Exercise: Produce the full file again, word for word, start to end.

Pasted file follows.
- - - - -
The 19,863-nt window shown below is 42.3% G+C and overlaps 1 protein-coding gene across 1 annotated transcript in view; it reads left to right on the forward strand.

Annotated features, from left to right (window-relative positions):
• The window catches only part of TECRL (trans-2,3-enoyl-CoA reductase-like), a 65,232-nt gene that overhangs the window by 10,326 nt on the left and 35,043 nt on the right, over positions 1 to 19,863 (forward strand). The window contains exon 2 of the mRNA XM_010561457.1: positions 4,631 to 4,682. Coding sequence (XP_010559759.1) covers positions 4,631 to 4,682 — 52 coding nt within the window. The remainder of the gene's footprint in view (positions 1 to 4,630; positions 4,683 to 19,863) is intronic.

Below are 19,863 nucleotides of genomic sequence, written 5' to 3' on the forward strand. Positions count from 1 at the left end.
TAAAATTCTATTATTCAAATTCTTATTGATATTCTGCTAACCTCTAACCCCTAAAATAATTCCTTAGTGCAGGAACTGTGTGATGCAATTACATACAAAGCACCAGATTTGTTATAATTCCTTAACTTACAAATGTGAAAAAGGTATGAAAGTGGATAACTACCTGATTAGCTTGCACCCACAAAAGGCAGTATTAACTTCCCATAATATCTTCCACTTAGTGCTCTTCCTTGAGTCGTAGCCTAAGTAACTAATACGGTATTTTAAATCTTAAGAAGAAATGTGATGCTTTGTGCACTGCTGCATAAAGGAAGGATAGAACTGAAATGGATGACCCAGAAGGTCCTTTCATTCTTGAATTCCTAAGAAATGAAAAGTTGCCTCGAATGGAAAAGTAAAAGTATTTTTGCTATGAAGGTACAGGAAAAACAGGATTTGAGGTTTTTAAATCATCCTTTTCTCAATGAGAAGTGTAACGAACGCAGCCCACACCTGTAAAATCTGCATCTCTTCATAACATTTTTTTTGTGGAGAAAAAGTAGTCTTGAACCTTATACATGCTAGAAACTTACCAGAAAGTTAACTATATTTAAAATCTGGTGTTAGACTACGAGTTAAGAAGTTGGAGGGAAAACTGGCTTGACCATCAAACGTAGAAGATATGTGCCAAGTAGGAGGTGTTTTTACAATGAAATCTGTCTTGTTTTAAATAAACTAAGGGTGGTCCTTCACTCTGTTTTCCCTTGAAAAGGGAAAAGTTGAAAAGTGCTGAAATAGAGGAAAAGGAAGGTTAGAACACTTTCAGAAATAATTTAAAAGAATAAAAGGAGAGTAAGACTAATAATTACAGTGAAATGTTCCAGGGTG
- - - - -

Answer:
The 19,863-nt window shown below is 42.3% G+C and overlaps 1 protein-coding gene across 1 annotated transcript in view; it reads left to right on the forward strand.

Annotated features, from left to right (window-relative positions):
• The window catches only part of TECRL (trans-2,3-enoyl-CoA reductase-like), a 65,232-nt gene that overhangs the window by 10,326 nt on the left and 35,043 nt on the right, over positions 1 to 19,863 (forward strand). The window contains exon 2 of the mRNA XM_010561457.1: positions 4,631 to 4,682. Coding sequence (XP_010559759.1) covers positions 4,631 to 4,682 — 52 coding nt within the window. The remainder of the gene's footprint in view (positions 1 to 4,630; positions 4,683 to 19,863) is intronic.

Below are 19,863 nucleotides of genomic sequence, written 5' to 3' on the forward strand. Positions count from 1 at the left end.
TAAAATTCTATTATTCAAATTCTTATTGATATTCTGCTAACCTCTAACCCCTAAAATAATTCCTTAGTGCAGGAACTGTGTGATGCAATTACATACAAAGCACCAGATTTGTTATAATTCCTTAACTTACAAATGTGAAAAAGGTATGAAAGTGGATAACTACCTGATTAGCTTGCACCCACAAAAGGCAGTATTAACTTCCCATAATATCTTCCACTTAGTGCTCTTCCTTGAGTCGTAGCCTAAGTAACTAATACGGTATTTTAAATCTTAAGAAGAAATGTGATGCTTTGTGCACTGCTGCATAAAGGAAGGATAGAACTGAAATGGATGACCCAGAAGGTCCTTTCATTCTTGAATTCCTAAGAAATGAAAAGTTGCCTCGAATGGAAAAGTAAAAGTATTTTTGCTATGAAGGTACAGGAAAAACAGGATTTGAGGTTTTTAAATCATCCTTTTCTCAATGAGAAGTGTAACGAACGCAGCCCACACCTGTAAAATCTGCATCTCTTCATAACATTTTTTTTGTGGAGAAAAAGTAGTCTTGAACCTTATACATGCTAGAAACTTACCAGAAAGTTAACTATATTTAAAATCTGGTGTTAGACTACGAGTTAAGAAGTTGGAGGGAAAACTGGCTTGACCATCAAACGTAGAAGATATGTGCCAAGTAGGAGGTGTTTTTACAATGAAATCTGTCTTGTTTTAAATAAACTAAGGGTGGTCCTTCACTCTGTTTTCCCTTGAAAAGGGAAAAGTTGAAAAGTGCTGAAATAGAGGAAAAGGAAGGTTAGAACACTTTCAGAAATAATTTAAAAGAATAAAAGGAGAGTAAGACTAATAATTACAGTGAAATGTTCCAGGGTG